Our first tasting was the starter Savolyai kalacs (NIS 39), which is listed on the new menu under “Taste of Hungary.” This full portion consists of two layers of brioche dough, in the shape of a sunburst, with cheese in the middle and topped with toasted sunflower seeds before being baked. Accompanying the beautifully made, pull-apart bread were four dips: korozott, a cheese dip; olives, figs and mint tapenade with a delicious strong black olive taste; herb and sun-dried tomato pesto; and a roasted red pepper dip. The brioche was very attractive and appealing, and the dips were particularly flavorful.
Next was the full portion, warm, fried polenta with Roquefort cheese and a roasted pear, flavored with Parmesan cheese and basil and a balsamic mint glaze (NIS 38).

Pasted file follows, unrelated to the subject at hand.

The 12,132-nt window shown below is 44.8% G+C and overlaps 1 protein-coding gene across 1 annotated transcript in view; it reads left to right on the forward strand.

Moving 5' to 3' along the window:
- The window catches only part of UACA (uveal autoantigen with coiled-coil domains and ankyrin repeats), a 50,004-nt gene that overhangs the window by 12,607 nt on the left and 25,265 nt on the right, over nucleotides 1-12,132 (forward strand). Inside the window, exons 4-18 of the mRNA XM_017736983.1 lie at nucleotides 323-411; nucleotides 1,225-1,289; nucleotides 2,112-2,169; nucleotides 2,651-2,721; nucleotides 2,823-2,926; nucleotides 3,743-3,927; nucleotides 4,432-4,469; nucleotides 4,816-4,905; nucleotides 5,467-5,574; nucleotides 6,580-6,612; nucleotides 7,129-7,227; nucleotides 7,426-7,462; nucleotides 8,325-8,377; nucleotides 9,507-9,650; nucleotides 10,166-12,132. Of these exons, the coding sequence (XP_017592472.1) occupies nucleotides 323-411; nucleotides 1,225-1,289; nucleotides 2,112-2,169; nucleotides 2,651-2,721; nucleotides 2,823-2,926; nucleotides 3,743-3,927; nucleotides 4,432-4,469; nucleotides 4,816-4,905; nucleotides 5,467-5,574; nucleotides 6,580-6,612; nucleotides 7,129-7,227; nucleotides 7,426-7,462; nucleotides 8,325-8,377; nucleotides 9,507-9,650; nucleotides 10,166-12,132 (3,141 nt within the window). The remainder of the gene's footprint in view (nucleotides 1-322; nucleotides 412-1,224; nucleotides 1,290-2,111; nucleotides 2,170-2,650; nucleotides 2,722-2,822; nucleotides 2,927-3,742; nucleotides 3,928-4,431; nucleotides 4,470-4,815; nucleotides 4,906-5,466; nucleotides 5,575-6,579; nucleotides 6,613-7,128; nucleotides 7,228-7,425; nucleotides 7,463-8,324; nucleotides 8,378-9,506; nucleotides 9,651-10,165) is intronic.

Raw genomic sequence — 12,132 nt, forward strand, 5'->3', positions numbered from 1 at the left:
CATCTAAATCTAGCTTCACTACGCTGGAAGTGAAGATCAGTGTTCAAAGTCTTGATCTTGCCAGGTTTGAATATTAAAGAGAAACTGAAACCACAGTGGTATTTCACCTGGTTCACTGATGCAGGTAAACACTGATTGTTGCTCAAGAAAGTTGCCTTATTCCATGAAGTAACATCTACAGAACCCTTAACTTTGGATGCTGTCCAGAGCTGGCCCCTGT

Garnished with pomegranate seeds, it was not only attractive, but the cheese and the pear were the dominant tastes, especially pleasing for my companion who loves Roquefort cheese.
There are three soups, all served with rustic focaccia bread, which we did not taste (NIS34-NIS36). There are 4 salads (NIS49 to NIS56) also, which we did not taste.
There are 8 main courses (NIS56-NIS129). The main course we tried was a full portion of sea bass with lightly curried vegetable rice (NIS 120) and a light tasting lime honey sauce. The fish had been fried but was very light with no fishy taste. The garnish were globs of mayonnaise and dill and catsup.